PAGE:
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Saturday, July 4, 2015

Weird news: Man killed by automobile plant robot in Germany

Modern factories have a lot of automation that needs to happen. If you consider the assembly line of a modern automobile plant, there are a number of steps that need to happen again, which would include assembling various metal plates, bolting and welding them together, spray painting, etc. These used to be done by people earlier, but mostly these are repetitive operations that can be done by automation. Over the years, these assembly line operations have been taken over by robots; machines which do not look anything like the robots shown in movies, but essentially machines that have been built for such custom operations. These machines are expensive, but can work much faster than humans, have lower amount of errors and can easily earn back the amount invested in them.
One of the problems with robots or machines such as these is that they have been designed for a customer purpose which they do very well, but are not really designed for sudden or unusual events that happen, in which case their response would be nothing like how a human reacts. And the power that these machines have is pretty huge, being powered by machinery and being able to lift large weights easily and manipulate them. In this particular case, a contractor was killed in a mishap involving such a robot, where the robot grabbed the human and pushed him against a metal plate, killing in the process. And no, the robot is not being sent for a murder charge, but they would do well to investigate as to how the robot came to be in such a process (link to article):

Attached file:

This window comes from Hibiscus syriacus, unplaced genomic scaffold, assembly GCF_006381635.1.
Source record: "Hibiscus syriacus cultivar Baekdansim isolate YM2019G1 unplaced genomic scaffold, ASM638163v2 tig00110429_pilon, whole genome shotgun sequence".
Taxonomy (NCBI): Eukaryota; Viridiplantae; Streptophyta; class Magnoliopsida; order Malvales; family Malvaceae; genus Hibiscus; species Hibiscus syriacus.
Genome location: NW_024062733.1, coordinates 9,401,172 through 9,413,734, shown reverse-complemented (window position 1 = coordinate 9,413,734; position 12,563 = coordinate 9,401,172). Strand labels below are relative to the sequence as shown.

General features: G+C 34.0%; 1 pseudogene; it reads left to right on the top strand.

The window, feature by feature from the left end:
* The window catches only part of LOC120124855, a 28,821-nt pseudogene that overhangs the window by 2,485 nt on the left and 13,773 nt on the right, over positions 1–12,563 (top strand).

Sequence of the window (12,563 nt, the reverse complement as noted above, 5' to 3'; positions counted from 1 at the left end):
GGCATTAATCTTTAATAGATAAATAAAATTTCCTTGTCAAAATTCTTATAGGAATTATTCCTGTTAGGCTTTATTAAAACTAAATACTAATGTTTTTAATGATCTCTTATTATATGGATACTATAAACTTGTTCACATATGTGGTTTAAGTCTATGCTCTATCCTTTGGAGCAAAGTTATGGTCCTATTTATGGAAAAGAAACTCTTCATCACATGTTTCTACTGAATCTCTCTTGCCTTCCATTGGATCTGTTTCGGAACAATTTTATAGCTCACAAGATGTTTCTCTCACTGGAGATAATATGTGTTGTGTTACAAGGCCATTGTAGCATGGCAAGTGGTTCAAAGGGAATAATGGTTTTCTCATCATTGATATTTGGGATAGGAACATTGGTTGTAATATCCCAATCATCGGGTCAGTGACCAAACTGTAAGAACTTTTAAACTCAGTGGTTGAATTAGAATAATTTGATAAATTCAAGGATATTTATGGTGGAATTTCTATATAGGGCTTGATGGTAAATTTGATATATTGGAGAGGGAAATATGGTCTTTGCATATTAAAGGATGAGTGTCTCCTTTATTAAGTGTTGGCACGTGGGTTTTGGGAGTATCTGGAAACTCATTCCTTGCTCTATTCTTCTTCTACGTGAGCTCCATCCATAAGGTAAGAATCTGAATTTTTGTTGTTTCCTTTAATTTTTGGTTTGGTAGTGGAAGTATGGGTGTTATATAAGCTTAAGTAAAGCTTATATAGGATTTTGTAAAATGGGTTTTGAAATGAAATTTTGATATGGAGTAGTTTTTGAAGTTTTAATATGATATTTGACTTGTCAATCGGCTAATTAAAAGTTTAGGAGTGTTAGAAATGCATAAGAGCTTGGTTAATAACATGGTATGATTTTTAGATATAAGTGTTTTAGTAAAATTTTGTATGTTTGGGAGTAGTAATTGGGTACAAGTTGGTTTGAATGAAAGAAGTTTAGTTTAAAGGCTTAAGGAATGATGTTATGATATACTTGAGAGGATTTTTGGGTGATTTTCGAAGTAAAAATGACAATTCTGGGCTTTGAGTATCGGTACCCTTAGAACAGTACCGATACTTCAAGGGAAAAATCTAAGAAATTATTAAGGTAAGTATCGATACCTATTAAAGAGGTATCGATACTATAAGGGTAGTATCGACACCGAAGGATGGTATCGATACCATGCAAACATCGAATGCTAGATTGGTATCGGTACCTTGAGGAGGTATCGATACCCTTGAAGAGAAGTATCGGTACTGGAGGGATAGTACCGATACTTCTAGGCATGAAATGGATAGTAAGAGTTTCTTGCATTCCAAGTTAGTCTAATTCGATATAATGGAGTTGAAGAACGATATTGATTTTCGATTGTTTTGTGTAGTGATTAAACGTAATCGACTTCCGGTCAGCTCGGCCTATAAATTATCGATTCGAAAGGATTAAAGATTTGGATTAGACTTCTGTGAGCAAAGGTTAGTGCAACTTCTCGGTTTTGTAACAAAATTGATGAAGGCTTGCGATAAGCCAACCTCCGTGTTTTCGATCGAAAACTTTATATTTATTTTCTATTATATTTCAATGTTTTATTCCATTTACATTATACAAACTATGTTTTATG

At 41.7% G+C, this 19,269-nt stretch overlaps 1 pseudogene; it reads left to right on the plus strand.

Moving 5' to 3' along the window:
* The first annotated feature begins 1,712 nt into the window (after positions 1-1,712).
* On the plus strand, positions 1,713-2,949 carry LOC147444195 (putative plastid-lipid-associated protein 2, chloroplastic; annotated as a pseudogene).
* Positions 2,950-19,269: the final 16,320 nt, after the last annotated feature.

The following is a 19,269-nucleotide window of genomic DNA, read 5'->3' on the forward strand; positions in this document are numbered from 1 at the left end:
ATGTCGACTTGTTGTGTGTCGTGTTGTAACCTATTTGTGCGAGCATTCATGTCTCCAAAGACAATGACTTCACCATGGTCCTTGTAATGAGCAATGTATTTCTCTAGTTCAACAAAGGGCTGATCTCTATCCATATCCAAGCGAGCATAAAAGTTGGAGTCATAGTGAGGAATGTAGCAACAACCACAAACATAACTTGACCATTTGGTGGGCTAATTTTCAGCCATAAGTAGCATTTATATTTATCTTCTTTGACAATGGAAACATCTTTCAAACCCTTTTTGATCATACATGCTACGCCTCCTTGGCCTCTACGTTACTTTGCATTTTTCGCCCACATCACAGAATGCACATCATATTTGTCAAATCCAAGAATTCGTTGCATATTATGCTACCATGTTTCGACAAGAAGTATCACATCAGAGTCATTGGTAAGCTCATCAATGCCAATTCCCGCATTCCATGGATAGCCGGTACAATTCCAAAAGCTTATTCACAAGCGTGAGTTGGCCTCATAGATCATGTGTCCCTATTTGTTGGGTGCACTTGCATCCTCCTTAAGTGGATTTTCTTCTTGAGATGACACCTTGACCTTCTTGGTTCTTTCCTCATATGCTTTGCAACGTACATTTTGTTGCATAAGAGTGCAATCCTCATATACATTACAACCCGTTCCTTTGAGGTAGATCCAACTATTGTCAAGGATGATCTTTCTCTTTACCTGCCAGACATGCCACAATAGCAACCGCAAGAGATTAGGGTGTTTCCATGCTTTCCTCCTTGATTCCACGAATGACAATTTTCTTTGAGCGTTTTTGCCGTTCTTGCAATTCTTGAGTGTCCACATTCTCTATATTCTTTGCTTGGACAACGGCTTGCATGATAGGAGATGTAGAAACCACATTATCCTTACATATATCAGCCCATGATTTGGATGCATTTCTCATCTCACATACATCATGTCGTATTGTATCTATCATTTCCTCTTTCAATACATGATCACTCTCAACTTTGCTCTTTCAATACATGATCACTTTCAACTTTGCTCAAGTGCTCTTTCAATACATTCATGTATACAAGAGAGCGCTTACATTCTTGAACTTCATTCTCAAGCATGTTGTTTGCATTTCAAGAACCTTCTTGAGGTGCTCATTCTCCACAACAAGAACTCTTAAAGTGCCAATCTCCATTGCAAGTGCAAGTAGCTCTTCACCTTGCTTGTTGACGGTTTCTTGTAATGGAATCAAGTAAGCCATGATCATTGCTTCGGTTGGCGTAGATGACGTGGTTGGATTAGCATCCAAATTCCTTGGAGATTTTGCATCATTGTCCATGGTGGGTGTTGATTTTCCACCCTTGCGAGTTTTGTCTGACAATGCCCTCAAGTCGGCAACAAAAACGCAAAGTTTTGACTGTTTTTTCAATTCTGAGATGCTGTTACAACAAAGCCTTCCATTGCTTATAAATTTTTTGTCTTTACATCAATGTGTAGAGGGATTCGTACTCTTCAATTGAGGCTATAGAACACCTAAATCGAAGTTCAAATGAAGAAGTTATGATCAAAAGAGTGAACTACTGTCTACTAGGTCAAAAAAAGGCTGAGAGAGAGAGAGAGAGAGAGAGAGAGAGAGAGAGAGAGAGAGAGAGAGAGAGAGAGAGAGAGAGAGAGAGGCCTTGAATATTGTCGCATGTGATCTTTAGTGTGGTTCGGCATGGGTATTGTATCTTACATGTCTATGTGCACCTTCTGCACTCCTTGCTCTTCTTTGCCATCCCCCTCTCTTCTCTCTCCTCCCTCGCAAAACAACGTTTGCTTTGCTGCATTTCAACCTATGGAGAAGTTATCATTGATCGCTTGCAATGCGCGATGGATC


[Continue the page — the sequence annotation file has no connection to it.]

A robot has killed a contractor at one of Volkswagen’s production plants in Germany, the automaker has said. The man died on Monday at the plant in Baunatal, about 100km (62 miles) north of Frankfurt, VW spokesman Heiko Hillwig said. The 22-year-old was part of a team that was setting up the stationary robot when it grabbed and crushed him against a metal plate, Hillwig said. He said initial conclusions indicate that human error was to blame, rather than a problem with the robot, which can be programmed to perform various tasks in the assembly process. He said it normally operates within a confined area at the plant, grabbing auto parts and manipulating them.

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